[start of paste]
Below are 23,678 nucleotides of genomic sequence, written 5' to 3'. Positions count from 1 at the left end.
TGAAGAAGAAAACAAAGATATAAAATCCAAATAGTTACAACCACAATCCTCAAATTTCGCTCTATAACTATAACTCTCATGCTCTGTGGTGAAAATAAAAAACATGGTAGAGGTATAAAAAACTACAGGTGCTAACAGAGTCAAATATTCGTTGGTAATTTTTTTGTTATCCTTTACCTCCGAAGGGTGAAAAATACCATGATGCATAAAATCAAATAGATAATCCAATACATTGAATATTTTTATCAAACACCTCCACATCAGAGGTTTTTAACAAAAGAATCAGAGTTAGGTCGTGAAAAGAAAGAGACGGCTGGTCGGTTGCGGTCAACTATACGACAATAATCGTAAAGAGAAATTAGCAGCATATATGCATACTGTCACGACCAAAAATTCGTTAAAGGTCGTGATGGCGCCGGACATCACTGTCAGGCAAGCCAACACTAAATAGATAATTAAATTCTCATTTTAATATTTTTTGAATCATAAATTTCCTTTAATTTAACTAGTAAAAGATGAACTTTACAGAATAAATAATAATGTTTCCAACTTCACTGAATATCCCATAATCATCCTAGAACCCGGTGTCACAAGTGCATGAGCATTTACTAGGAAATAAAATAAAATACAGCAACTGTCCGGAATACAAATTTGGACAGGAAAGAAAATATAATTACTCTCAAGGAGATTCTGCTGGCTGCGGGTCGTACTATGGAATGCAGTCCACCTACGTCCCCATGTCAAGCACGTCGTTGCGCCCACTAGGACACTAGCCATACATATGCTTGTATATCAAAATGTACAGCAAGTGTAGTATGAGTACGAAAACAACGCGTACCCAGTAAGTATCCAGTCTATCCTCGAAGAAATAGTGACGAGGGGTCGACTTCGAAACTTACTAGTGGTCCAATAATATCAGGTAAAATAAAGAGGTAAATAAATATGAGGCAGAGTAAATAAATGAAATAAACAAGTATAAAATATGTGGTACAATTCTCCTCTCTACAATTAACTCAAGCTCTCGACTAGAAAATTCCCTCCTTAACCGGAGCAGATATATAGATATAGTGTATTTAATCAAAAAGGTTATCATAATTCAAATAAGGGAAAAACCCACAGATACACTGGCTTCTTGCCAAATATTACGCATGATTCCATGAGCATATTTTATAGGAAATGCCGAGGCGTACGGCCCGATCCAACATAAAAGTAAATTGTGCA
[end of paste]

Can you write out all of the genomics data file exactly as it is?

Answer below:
Below are 23,678 nucleotides of genomic sequence, written 5' to 3'. Positions count from 1 at the left end.
TGAAGAAGAAAACAAAGATATAAAATCCAAATAGTTACAACCACAATCCTCAAATTTCGCTCTATAACTATAACTCTCATGCTCTGTGGTGAAAATAAAAAACATGGTAGAGGTATAAAAAACTACAGGTGCTAACAGAGTCAAATATTCGTTGGTAATTTTTTTGTTATCCTTTACCTCCGAAGGGTGAAAAATACCATGATGCATAAAATCAAATAGATAATCCAATACATTGAATATTTTTATCAAACACCTCCACATCAGAGGTTTTTAACAAAAGAATCAGAGTTAGGTCGTGAAAAGAAAGAGACGGCTGGTCGGTTGCGGTCAACTATACGACAATAATCGTAAAGAGAAATTAGCAGCATATATGCATACTGTCACGACCAAAAATTCGTTAAAGGTCGTGATGGCGCCGGACATCACTGTCAGGCAAGCCAACACTAAATAGATAATTAAATTCTCATTTTAATATTTTTTGAATCATAAATTTCCTTTAATTTAACTAGTAAAAGATGAACTTTACAGAATAAATAATAATGTTTCCAACTTCACTGAATATCCCATAATCATCCTAGAACCCGGTGTCACAAGTGCATGAGCATTTACTAGGAAATAAAATAAAATACAGCAACTGTCCGGAATACAAATTTGGACAGGAAAGAAAATATAATTACTCTCAAGGAGATTCTGCTGGCTGCGGGTCGTACTATGGAATGCAGTCCACCTACGTCCCCATGTCAAGCACGTCGTTGCGCCCACTAGGACACTAGCCATACATATGCTTGTATATCAAAATGTACAGCAAGTGTAGTATGAGTACGAAAACAACGCGTACCCAGTAAGTATCCAGTCTATCCTCGAAGAAATAGTGACGAGGGGTCGACTTCGAAACTTACTAGTGGTCCAATAATATCAGGTAAAATAAAGAGGTAAATAAATATGAGGCAGAGTAAATAAATGAAATAAACAAGTATAAAATATGTGGTACAATTCTCCTCTCTACAATTAACTCAAGCTCTCGACTAGAAAATTCCCTCCTTAACCGGAGCAGATATATAGATATAGTGTATTTAATCAAAAAGGTTATCATAATTCAAATAAGGGAAAAACCCACAGATACACTGGCTTCTTGCCAAATATTACGCATGATTCCATGAGCATATTTTATAGGAAATGCCGAGGCGTACGGCCCGATCCAACATAAAAGTAAATTGTGCA